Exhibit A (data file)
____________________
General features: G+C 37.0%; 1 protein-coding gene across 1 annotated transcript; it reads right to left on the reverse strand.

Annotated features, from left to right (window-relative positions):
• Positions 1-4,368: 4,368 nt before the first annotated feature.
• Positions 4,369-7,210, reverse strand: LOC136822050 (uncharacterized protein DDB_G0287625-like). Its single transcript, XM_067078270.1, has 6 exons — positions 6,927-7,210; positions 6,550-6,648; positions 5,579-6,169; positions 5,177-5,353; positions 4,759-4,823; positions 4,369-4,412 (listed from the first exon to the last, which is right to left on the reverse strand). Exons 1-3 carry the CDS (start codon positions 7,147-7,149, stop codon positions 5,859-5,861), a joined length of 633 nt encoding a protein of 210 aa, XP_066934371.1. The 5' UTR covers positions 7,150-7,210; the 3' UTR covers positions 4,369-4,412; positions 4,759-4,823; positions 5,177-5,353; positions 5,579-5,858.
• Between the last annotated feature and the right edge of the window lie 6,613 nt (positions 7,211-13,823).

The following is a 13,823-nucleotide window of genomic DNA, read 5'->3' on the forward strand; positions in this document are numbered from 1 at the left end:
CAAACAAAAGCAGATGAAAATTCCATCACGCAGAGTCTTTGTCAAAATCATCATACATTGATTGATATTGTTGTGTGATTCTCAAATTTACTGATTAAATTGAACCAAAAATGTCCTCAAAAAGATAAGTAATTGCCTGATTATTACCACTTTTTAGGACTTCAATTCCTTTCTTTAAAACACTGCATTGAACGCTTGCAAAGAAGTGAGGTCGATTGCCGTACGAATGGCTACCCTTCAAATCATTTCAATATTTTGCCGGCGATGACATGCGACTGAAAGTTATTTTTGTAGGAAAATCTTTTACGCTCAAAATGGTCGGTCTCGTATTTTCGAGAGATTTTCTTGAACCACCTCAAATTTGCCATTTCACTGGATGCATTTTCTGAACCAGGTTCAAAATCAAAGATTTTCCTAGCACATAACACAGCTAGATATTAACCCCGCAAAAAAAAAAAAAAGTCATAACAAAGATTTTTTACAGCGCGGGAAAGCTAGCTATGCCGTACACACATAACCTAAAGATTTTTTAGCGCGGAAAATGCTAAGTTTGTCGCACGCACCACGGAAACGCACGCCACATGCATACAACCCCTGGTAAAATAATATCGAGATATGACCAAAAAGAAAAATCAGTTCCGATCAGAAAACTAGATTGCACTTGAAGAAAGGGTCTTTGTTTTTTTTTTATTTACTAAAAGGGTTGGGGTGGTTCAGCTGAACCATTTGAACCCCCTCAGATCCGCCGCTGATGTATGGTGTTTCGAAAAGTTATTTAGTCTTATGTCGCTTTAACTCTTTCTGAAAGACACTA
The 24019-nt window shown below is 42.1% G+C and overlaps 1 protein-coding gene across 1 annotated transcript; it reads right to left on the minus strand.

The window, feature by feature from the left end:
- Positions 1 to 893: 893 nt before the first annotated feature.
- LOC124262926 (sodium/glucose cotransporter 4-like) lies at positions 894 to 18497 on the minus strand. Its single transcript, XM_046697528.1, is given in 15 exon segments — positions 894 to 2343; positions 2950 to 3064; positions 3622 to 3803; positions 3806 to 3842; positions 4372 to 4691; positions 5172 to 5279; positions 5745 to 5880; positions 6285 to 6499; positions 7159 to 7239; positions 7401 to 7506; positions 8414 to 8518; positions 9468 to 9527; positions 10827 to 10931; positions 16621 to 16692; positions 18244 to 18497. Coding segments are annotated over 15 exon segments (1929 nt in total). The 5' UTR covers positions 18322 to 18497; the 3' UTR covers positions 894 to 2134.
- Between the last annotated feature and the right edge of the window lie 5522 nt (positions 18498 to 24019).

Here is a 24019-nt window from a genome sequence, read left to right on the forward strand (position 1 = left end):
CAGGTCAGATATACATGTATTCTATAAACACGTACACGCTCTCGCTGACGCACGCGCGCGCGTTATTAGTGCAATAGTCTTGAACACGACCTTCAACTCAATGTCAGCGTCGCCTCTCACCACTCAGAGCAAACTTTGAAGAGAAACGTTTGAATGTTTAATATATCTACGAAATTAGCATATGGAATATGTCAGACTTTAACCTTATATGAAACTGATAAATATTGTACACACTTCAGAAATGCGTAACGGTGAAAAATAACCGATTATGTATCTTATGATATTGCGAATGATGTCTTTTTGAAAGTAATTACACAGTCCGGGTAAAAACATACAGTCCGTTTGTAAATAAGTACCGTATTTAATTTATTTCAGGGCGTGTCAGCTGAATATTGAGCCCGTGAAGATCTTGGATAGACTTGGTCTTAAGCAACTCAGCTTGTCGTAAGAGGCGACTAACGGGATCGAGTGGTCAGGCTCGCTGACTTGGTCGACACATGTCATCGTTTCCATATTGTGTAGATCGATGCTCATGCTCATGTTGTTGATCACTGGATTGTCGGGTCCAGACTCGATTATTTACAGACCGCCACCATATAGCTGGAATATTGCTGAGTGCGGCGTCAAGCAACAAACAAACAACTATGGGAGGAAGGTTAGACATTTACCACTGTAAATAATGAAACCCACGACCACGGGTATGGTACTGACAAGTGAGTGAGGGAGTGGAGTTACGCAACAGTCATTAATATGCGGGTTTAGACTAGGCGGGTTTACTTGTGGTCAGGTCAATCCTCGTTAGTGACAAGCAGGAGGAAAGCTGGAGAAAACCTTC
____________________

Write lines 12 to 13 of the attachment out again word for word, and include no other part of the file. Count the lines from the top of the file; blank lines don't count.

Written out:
- Between the last annotated feature and the right edge of the window lie 5522 nt (positions 18498 to 24019).

Here is a 24019-nt window from a genome sequence, read left to right on the forward strand (position 1 = left end):